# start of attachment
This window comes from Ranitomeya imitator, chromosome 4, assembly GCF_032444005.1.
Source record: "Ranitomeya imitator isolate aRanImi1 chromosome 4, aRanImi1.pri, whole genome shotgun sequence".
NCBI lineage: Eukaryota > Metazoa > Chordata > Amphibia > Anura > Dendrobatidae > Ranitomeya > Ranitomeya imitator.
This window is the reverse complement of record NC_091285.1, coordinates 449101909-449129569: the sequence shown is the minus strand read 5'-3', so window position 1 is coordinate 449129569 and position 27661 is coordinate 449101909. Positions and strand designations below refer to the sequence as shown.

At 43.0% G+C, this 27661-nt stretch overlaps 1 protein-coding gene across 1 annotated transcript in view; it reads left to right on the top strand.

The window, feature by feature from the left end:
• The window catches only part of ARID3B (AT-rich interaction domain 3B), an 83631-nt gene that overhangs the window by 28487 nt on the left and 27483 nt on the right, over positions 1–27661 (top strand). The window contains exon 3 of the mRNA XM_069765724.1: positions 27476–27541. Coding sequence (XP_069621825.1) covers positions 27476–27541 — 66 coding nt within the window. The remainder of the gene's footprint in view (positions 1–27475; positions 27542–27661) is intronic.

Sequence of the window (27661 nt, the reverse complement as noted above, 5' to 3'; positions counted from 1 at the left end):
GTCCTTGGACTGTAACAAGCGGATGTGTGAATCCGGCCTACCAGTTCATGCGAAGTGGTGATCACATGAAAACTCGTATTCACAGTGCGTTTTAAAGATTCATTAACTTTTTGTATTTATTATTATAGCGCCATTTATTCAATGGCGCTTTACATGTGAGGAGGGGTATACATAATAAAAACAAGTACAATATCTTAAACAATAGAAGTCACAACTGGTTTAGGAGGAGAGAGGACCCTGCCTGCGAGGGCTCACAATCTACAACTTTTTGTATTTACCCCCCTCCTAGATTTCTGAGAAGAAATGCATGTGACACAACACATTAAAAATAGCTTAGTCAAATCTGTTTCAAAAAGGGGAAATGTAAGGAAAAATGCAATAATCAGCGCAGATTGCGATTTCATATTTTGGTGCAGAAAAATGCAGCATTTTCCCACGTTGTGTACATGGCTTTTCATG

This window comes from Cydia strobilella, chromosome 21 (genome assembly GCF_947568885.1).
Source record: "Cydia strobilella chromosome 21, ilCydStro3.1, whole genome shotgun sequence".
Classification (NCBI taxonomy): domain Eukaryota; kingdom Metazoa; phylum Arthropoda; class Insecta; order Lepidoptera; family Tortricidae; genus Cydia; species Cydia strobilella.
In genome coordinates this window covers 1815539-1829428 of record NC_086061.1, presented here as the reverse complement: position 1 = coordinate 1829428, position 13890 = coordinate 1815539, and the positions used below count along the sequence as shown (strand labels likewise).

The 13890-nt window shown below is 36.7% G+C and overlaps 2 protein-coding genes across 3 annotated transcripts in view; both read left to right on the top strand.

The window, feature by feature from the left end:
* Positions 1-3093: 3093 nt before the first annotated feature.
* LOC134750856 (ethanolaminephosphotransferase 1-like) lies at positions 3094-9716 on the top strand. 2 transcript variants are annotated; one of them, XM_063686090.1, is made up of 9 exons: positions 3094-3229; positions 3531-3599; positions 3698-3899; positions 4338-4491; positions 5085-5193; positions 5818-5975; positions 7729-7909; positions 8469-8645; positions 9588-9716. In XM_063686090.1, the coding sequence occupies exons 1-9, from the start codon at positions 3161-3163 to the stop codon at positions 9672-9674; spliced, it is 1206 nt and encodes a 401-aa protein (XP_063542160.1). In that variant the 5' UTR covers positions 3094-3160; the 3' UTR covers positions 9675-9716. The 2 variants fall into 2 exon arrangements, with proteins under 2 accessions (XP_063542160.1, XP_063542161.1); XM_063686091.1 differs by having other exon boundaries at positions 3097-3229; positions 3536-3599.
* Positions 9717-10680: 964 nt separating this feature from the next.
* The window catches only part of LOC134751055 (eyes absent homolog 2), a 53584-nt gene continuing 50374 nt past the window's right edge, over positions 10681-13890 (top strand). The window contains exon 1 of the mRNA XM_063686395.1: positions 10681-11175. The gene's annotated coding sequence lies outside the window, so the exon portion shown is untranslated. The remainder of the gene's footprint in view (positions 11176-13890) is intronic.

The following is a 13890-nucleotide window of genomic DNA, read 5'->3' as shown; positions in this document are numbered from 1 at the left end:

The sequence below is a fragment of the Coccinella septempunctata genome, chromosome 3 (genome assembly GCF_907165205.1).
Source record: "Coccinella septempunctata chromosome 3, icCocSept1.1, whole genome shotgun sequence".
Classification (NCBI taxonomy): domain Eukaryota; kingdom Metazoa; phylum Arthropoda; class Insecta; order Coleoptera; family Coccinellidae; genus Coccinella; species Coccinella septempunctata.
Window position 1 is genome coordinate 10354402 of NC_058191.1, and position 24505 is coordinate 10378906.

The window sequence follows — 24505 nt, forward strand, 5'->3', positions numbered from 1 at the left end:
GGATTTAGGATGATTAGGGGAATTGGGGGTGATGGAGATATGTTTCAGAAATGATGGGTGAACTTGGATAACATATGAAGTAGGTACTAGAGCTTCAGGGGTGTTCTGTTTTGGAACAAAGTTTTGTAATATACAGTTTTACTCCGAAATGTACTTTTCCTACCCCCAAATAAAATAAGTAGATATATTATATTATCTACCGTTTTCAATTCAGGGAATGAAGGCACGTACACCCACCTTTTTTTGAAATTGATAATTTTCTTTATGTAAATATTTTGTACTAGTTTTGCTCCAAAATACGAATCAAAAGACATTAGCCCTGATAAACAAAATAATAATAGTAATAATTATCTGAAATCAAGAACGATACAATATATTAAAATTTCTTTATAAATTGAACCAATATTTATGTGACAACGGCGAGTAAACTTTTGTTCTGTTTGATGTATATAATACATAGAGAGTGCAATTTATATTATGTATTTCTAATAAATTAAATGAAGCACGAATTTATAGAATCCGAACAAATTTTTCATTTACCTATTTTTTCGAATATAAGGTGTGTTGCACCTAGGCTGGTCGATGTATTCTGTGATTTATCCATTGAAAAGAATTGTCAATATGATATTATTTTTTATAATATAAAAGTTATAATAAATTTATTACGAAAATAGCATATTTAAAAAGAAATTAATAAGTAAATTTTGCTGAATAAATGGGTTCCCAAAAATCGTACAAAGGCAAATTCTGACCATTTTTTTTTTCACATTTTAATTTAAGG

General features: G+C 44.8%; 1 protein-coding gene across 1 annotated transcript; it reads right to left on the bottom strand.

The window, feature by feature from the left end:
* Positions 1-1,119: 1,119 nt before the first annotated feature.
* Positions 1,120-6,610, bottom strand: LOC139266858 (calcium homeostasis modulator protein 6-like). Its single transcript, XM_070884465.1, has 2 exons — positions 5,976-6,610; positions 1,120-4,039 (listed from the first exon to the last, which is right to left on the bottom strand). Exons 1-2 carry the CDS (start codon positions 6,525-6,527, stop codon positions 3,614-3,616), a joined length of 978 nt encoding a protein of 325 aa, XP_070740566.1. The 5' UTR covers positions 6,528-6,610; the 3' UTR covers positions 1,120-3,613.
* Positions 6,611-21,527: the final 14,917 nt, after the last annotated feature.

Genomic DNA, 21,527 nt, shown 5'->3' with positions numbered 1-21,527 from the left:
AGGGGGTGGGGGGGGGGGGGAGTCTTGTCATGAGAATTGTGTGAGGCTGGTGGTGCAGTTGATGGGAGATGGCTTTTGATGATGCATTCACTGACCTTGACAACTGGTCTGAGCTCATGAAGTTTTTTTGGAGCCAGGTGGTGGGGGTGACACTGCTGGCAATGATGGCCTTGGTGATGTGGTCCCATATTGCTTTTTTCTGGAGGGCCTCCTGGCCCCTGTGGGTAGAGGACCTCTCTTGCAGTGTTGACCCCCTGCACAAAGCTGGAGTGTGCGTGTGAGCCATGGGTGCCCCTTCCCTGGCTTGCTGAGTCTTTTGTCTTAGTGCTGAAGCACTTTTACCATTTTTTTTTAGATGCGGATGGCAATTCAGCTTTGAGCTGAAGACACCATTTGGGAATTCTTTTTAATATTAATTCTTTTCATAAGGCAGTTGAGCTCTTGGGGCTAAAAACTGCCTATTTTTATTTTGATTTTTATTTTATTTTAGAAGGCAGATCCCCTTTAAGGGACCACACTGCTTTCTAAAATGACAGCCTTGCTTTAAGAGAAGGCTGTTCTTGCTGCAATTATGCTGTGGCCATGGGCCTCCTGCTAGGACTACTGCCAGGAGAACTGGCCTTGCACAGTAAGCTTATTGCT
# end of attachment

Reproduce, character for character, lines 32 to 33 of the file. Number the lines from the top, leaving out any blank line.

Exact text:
Genomic DNA, 21,527 nt, shown 5'->3' with positions numbered 1-21,527 from the left:
AGGGGGTGGGGGGGGGGGGGAGTCTTGTCATGAGAATTGTGTGAGGCTGGTGGTGCAGTTGATGGGAGATGGCTTTTGATGATGCATTCACTGACCTTGACAACTGGTCTGAGCTCATGAAGTTTTTTTGGAGCCAGGTGGTGGGGGTGACACTGCTGGCAATGATGGCCTTGGTGATGTGGTCCCATATTGCTTTTTTCTGGAGGGCCTCCTGGCCCCTGTGGGTAGAGGACCTCTCTTGCAGTGTTGACCCCCTGCACAAAGCTGGAGTGTGCGTGTGAGCCATGGGTGCCCCTTCCCTGGCTTGCTGAGTCTTTTGTCTTAGTGCTGAAGCACTTTTACCATTTTTTTTTAGATGCGGATGGCAATTCAGCTTTGAGCTGAAGACACCATTTGGGAATTCTTTTTAATATTAATTCTTTTCATAAGGCAGTTGAGCTCTTGGGGCTAAAAACTGCCTATTTTTATTTTGATTTTTATTTTATTTTAGAAGGCAGATCCCCTTTAAGGGACCACACTGCTTTCTAAAATGACAGCCTTGCTTTAAGAGAAGGCTGTTCTTGCTGCAATTATGCTGTGGCCATGGGCCTCCTGCTAGGACTACTGCCAGGAGAACTGGCCTTGCACAGTAAGCTTATTGCT